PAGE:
guests can see the male twins on a TV monitor at the exhibit.
Two-year-old Gaila came to Kansas
City from the National Zoo at age one. It was recommended by the Red Panda Species
Survival Plan that Gaila breed with 13-year-old Fagan. Fagan has been at the
Kansas City Zoo for 12 years and fathered one cub in 2006. Cubs are extremely
important to the captive population of Red Pandas, because there are only 116
currently in captivity in the United States.
The Birmingham Zoo in Alabama is now home to the first Red Panda cubs born in the US this year. Born May 30, the two cubs currently are off-exhibit with mom. This is the first litter for the mother, three-year-old Sorrel and father, four-year-old Shifu. This was a significant birth as Red Pandas are a threatened species with fewer than 2,500 adults left in the world, according to The Birmingham Zoo.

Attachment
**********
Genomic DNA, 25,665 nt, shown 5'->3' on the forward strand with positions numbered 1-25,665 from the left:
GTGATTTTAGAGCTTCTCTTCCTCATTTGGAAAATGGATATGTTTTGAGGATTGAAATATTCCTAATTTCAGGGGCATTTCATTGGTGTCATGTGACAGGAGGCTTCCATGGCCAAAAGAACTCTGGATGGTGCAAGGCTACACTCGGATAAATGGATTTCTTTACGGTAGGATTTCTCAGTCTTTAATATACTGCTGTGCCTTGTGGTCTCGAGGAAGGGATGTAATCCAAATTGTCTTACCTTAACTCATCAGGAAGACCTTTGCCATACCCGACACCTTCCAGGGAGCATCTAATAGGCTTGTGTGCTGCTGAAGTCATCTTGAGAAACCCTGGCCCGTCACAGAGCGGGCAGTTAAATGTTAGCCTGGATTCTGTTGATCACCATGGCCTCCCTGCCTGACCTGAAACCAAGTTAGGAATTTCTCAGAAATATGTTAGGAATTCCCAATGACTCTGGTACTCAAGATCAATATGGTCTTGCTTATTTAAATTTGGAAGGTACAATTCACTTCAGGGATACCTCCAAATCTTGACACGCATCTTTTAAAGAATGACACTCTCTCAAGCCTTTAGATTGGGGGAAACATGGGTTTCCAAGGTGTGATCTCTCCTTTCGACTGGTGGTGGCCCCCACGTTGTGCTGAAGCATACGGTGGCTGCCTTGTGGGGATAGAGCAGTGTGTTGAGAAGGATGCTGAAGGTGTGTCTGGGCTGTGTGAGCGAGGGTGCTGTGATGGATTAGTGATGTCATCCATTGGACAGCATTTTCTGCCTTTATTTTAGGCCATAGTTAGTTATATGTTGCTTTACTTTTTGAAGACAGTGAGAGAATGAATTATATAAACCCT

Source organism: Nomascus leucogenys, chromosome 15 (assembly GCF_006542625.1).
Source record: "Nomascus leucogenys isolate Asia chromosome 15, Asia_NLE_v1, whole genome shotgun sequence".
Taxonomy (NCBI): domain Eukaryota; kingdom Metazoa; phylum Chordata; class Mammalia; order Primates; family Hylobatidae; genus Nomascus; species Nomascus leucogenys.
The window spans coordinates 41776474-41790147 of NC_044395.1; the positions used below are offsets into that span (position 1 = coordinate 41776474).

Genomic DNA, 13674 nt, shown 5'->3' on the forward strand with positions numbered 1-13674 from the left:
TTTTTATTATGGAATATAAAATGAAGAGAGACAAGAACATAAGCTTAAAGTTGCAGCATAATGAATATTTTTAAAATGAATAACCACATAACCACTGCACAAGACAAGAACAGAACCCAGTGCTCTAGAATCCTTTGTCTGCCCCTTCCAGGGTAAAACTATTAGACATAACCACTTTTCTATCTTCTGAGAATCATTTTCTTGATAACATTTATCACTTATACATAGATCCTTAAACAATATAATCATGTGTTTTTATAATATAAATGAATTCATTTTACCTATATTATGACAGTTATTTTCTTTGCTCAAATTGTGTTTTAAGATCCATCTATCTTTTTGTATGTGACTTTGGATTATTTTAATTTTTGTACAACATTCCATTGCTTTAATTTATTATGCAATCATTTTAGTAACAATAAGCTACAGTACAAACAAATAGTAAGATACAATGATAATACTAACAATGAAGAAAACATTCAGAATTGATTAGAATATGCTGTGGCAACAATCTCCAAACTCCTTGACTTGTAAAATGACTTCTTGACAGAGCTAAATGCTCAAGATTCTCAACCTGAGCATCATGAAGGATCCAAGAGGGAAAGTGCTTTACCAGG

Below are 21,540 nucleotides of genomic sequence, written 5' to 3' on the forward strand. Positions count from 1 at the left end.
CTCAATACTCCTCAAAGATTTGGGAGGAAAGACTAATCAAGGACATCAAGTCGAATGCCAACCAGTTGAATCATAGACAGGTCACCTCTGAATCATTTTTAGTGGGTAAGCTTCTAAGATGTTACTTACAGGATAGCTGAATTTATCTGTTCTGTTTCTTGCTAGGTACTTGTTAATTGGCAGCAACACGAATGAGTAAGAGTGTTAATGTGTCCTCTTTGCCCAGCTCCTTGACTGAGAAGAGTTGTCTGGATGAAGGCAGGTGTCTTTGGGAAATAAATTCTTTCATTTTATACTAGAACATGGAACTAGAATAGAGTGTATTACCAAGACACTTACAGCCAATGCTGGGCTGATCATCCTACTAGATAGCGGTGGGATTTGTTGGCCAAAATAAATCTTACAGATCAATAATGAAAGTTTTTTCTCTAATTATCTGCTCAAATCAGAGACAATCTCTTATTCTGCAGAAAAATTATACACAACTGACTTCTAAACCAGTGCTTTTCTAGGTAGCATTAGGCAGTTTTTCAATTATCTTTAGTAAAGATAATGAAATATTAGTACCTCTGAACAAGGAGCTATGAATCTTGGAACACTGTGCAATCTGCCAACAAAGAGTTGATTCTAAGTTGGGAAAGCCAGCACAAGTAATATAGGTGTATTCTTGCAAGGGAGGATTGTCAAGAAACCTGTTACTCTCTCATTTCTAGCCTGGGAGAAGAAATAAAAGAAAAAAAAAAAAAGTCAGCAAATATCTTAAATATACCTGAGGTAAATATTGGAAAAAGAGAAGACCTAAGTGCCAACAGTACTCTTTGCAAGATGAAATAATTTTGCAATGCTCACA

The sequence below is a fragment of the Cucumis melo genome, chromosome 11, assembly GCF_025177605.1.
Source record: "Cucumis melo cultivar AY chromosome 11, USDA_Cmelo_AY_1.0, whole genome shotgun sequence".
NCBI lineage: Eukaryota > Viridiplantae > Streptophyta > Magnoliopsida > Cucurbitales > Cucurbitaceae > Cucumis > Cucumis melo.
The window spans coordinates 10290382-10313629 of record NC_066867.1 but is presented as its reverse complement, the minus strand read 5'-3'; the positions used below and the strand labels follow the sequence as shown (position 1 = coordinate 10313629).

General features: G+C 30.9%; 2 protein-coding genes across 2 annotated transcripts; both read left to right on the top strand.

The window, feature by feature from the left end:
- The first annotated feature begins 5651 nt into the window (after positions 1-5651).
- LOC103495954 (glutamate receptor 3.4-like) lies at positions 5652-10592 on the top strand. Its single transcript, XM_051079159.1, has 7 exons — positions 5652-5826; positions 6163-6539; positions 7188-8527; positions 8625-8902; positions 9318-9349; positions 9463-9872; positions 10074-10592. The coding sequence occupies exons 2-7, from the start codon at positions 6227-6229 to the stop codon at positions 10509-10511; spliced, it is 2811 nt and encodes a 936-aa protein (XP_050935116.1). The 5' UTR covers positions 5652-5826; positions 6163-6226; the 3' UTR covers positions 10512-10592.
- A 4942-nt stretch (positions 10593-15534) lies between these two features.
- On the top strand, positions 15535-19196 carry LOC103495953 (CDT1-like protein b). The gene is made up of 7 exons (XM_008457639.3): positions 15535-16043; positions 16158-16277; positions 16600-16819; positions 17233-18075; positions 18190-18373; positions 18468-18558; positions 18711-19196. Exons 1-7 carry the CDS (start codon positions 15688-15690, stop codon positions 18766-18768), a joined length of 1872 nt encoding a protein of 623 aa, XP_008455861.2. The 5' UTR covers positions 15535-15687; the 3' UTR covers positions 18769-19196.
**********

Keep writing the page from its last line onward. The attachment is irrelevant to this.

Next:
Sorrel is very protective of the cubs and is nursing regularly. This is very encouraging and staff are working hard to ensure that Sorrel has everything she needs to care for her new family. When born in human care, Red Panda cubs have a 50 percent mortality rate (the mortality rate in the wild is unknown), so it is wonderful news that the first-time mom is caring for her cubs so well.
Photo Credit: Birmingham Zoo
Red Pandas are quite delicate at birth and stay close to
their mothers until they are around three months old. As long as things continue
to go well, visitors can expect to see the cubs in the fall when they start to
venture away from the den. For now, there is a live monitor of the pandas at
the zoo's Red Panda exhibit.